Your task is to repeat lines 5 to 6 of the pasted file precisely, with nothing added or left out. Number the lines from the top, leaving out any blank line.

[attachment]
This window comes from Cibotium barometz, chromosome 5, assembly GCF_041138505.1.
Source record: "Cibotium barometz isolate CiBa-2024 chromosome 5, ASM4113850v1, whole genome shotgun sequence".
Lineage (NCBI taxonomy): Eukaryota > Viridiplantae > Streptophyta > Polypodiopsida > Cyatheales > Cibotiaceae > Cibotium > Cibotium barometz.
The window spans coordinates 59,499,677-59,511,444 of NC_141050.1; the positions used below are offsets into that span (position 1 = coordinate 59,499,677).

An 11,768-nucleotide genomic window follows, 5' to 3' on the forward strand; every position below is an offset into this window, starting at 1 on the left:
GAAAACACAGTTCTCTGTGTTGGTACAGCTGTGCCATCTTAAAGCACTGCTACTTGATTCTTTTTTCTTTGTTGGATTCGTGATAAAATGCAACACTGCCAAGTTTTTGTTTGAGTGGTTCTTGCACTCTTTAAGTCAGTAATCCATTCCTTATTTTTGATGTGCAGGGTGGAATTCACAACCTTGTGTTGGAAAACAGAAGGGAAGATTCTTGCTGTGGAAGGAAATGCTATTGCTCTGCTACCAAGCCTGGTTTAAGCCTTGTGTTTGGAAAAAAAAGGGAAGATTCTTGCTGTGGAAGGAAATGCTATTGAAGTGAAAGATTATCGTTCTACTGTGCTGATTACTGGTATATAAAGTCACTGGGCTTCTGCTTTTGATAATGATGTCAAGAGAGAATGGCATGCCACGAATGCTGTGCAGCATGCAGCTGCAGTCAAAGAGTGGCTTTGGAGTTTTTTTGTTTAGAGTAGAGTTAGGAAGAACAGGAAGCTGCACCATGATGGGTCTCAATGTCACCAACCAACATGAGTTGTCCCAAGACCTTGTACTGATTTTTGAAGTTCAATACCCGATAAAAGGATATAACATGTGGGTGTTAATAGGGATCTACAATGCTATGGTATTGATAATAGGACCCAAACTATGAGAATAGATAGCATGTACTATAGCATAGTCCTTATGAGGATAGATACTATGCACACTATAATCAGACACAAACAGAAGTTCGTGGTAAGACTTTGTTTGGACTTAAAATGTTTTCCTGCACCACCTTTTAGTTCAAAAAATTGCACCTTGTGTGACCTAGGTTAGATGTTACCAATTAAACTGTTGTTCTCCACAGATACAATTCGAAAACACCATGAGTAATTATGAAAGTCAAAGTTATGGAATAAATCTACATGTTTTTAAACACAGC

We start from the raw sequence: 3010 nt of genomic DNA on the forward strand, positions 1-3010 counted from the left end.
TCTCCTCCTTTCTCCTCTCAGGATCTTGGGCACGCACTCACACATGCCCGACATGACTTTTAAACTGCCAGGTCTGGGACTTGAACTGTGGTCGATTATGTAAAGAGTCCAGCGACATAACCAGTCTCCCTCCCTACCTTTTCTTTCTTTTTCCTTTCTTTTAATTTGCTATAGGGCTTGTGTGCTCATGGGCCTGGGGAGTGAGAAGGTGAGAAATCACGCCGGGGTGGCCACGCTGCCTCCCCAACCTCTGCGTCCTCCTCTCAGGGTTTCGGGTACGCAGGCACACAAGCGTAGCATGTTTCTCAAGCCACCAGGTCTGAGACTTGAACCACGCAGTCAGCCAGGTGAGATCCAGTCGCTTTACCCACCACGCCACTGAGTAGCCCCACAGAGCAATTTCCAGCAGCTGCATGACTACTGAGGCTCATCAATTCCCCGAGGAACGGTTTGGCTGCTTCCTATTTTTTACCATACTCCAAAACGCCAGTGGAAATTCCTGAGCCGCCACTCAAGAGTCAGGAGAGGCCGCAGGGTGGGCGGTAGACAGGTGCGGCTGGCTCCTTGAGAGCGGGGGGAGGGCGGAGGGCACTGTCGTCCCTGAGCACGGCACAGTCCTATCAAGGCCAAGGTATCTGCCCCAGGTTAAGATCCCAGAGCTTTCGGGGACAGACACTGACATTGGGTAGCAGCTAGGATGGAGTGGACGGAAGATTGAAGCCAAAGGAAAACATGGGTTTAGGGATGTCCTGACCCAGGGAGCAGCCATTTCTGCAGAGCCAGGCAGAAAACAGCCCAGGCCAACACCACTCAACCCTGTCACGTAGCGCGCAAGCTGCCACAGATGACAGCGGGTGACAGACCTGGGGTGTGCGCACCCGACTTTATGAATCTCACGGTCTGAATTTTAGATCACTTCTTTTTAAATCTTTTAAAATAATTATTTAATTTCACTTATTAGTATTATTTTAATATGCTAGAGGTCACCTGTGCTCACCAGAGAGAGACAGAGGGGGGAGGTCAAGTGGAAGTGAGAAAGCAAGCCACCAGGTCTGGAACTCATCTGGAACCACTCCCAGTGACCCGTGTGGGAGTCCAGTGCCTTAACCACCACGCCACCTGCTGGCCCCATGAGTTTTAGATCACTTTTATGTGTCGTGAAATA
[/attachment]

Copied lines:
An 11,768-nucleotide genomic window follows, 5' to 3' on the forward strand; every position below is an offset into this window, starting at 1 on the left:
GAAAACACAGTTCTCTGTGTTGGTACAGCTGTGCCATCTTAAAGCACTGCTACTTGATTCTTTTTTCTTTGTTGGATTCGTGATAAAATGCAACACTGCCAAGTTTTTGTTTGAGTGGTTCTTGCACTCTTTAAGTCAGTAATCCATTCCTTATTTTTGATGTGCAGGGTGGAATTCACAACCTTGTGTTGGAAAACAGAAGGGAAGATTCTTGCTGTGGAAGGAAATGCTATTGCTCTGCTACCAAGCCTGGTTTAAGCCTTGTGTTTGGAAAAAAAAGGGAAGATTCTTGCTGTGGAAGGAAATGCTATTGAAGTGAAAGATTATCGTTCTACTGTGCTGATTACTGGTATATAAAGTCACTGGGCTTCTGCTTTTGATAATGATGTCAAGAGAGAATGGCATGCCACGAATGCTGTGCAGCATGCAGCTGCAGTCAAAGAGTGGCTTTGGAGTTTTTTTGTTTAGAGTAGAGTTAGGAAGAACAGGAAGCTGCACCATGATGGGTCTCAATGTCACCAACCAACATGAGTTGTCCCAAGACCTTGTACTGATTTTTGAAGTTCAATACCCGATAAAAGGATATAACATGTGGGTGTTAATAGGGATCTACAATGCTATGGTATTGATAATAGGACCCAAACTATGAGAATAGATAGCATGTACTATAGCATAGTCCTTATGAGGATAGATACTATGCACACTATAATCAGACACAAACAGAAGTTCGTGGTAAGACTTTGTTTGGACTTAAAATGTTTTCCTGCACCACCTTTTAGTTCAAAAAATTGCACCTTGTGTGACCTAGGTTAGATGTTACCAATTAAACTGTTGTTCTCCACAGATACAATTCGAAAACACCATGAGTAATTATGAAAGTCAAAGTTATGGAATAAATCTACATGTTTTTAAACACAGC